The Institute is being funded over five years with £42 million from the UK government. The university partners are contributing £5 million each, totalling £25 million. In addition, the Institute will seek to partner with other business and government bodies. The creation of the Institute has been coordinated by the EPSRC which invests in research and postgraduate training across the UK.

Further details of these developments are provided in the below Appendices.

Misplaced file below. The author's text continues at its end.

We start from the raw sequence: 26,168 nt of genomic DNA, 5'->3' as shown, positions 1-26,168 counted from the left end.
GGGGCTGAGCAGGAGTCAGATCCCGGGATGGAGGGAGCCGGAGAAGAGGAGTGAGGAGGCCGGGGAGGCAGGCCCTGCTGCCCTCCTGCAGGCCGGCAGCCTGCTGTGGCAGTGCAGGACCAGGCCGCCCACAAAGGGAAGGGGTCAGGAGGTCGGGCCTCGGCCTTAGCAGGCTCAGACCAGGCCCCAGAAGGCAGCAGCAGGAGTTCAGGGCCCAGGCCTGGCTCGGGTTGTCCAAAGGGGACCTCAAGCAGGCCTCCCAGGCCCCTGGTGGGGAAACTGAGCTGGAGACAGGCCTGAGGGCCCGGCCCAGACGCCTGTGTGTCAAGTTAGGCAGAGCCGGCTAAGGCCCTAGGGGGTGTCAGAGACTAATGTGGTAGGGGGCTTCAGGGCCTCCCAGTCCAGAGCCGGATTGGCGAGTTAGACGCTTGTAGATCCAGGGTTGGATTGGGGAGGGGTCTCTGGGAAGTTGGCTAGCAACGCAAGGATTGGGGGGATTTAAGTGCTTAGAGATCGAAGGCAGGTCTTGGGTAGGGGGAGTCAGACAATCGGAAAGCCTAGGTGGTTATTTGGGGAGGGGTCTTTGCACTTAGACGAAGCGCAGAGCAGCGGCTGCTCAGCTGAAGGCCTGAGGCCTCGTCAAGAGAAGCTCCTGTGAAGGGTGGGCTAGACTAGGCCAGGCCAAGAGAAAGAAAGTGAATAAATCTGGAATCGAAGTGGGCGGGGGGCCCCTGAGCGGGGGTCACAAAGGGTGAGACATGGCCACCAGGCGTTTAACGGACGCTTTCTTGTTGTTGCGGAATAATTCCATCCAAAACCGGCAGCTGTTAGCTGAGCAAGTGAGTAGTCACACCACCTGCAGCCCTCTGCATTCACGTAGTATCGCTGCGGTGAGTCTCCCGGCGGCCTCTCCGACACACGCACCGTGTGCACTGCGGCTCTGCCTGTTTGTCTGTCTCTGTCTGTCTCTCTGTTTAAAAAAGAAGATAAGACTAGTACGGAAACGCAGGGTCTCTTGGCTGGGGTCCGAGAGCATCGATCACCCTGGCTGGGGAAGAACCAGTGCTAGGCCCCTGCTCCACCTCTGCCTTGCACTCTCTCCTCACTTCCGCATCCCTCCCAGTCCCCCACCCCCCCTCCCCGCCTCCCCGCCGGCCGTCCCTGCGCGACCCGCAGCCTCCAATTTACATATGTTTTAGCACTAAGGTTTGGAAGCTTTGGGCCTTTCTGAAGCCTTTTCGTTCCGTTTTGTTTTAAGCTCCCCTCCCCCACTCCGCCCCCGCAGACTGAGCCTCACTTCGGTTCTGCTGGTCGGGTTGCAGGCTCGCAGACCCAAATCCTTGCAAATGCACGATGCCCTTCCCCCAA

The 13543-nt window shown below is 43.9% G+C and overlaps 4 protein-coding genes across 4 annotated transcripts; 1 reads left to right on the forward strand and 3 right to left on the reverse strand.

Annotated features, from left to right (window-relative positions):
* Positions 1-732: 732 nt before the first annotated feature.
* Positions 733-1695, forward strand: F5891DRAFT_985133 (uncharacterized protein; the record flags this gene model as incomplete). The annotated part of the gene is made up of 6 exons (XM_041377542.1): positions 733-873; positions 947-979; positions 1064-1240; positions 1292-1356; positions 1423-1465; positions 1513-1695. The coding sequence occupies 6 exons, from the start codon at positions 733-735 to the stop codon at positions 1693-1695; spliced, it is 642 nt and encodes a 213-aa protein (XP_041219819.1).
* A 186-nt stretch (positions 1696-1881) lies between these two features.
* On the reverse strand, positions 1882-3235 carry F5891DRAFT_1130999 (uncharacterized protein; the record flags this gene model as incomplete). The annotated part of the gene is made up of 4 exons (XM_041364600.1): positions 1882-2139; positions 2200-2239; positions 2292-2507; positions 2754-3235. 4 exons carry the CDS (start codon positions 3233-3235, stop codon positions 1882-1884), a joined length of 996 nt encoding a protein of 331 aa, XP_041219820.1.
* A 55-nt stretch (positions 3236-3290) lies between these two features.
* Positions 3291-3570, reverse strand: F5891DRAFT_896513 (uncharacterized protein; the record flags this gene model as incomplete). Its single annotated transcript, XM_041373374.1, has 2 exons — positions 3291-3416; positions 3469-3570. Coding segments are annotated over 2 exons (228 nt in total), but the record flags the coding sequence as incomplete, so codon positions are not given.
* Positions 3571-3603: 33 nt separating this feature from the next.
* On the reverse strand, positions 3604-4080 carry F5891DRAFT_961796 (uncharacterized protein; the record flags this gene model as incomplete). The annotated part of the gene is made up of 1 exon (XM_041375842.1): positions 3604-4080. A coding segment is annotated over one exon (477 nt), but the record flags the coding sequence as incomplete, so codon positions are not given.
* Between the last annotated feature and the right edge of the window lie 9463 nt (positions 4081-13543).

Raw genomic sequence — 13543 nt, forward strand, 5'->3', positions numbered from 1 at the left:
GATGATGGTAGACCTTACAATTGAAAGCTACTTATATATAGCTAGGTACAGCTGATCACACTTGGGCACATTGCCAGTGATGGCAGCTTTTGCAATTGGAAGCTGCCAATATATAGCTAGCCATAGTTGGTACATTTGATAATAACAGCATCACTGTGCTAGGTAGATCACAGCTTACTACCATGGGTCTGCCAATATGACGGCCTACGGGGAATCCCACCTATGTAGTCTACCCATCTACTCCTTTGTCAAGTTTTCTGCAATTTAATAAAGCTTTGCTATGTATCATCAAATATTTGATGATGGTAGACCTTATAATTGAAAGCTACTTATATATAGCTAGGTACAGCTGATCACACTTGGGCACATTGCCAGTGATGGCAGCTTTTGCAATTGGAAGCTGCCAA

Appendix 1 

Professor Andrew Blake to be the first Institute Director of The Alan Turing Institute

The Board of The Alan Turing Institute is delighted to announce that Professor Andrew Blake has agreed to become the first Institute Director. He is expected to begin a 5-year appointment in October.

Andrew Blake is currently a Microsoft Distinguished Scientist and Laboratory Director of Microsoft Research UK. He is an Honorary Professor in Information Engineering at the University of Cambridge, and a leading researcher in computer vision.